A portrait ofLaura Bannister

Laura Bannister





You know the review. It was published in ’79 and dubbed one of Lester Bangs’ best: ardent, unfeigned, and self-confessional, a messy, lyrical, truly revelational review of Van Morrison’s Astral Weeks. Bangs, sweaty and substance-addicted (and in spite of it, completely brilliant) walked his readers through an extended period of loneliness and despair. He then introduced them to Astral Weeks, as though it were some sort of holy statue, an auditory altarpiece through which secrets of hurt and longing and the disintegration of relationships could be illuminated.

“Van Morrison is interested, obsessed with how much musical or verbal information he can compress into a small space, and, almost, conversely, how far he can spread one note, word, sound, or picture. To capture one moment, be it a caress or a twitch. He repeats certain phrases to extremes that from anybody else would seem ridiculous, because he’s waiting for a vision to unfold, trying as unobtrusively as possible to nudge it along.”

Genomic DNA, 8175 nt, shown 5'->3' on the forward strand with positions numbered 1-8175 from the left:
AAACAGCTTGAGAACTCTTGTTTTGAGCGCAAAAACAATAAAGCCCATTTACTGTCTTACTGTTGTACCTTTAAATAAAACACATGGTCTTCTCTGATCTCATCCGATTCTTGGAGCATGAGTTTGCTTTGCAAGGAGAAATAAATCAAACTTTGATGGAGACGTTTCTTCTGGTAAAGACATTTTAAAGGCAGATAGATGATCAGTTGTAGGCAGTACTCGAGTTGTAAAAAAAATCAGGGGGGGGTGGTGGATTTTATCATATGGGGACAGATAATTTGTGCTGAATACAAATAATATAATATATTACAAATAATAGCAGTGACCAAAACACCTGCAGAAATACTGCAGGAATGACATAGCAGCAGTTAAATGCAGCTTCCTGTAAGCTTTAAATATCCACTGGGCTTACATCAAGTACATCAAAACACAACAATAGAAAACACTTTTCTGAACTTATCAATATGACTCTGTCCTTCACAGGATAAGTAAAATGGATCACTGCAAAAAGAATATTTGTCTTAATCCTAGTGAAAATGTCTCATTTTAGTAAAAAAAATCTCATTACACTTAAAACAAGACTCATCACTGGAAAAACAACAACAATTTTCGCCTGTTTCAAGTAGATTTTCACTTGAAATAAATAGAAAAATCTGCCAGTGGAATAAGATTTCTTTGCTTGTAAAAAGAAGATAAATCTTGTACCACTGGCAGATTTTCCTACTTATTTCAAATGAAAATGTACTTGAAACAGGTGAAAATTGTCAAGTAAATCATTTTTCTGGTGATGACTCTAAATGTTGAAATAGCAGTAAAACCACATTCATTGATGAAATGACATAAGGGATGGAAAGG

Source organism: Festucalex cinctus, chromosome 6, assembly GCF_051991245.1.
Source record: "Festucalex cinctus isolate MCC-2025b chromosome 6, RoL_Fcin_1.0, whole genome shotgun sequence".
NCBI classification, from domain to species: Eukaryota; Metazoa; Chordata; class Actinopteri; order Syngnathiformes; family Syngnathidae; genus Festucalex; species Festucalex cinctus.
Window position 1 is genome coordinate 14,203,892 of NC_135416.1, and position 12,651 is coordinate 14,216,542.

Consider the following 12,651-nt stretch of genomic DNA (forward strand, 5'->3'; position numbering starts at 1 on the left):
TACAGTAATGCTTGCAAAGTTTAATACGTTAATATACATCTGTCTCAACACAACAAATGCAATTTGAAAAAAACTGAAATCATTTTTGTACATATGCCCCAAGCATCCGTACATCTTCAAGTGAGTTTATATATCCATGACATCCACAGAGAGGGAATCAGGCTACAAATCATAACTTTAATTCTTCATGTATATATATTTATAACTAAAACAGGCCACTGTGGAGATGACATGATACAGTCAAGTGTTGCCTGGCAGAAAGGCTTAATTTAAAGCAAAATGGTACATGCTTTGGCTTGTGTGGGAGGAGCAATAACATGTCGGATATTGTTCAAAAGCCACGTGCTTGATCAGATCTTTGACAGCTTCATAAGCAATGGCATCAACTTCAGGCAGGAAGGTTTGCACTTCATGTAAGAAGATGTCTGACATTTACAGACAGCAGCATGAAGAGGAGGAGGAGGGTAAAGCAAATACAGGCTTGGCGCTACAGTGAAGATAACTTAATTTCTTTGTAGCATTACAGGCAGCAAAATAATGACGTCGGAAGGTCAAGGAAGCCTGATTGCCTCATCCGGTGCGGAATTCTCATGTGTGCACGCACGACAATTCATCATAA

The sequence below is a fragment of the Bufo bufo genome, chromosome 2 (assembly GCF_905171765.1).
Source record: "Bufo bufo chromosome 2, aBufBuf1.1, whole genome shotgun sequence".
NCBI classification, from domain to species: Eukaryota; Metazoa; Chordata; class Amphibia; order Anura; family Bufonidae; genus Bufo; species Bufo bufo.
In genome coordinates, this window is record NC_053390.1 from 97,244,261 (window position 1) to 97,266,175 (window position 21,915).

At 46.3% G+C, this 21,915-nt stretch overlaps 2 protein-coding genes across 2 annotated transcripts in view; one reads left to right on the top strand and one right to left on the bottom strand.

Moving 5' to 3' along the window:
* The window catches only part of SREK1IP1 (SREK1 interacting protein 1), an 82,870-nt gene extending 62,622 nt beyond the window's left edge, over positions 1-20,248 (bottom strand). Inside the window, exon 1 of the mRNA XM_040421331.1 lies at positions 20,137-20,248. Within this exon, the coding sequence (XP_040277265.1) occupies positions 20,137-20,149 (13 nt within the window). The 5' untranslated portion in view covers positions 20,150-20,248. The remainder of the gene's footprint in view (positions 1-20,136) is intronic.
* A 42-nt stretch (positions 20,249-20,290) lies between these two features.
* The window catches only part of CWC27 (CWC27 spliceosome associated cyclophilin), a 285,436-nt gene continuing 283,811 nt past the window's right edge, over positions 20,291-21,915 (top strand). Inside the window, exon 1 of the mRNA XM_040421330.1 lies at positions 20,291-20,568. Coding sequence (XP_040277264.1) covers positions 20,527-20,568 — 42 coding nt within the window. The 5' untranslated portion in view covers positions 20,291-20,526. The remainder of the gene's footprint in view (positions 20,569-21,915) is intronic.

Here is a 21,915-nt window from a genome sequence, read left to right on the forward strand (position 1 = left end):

Cut to LP1, the much-hyped, virgin album from Tahliah Barnett (alias FKA Twigs) and you’ll glimpse something of the nascent intensity, the eternal, broken truths, that Bangs once found in Morrison’s record. Signed to UK label Young Turks—home to Jamie xx, Sampha, and SBTRKT—FKA Twigs makes music that’s called a lot of things, mainly trip hop and PBR&B. It’s unsurprising to read the musician referring to herself as a loner in interviews. From the outset, LP1 is toxic, guarded, paranoid. At times it feels like treading water, and at other points as though someone has pushed you under, forcing you to swallow salt, cutting off all air.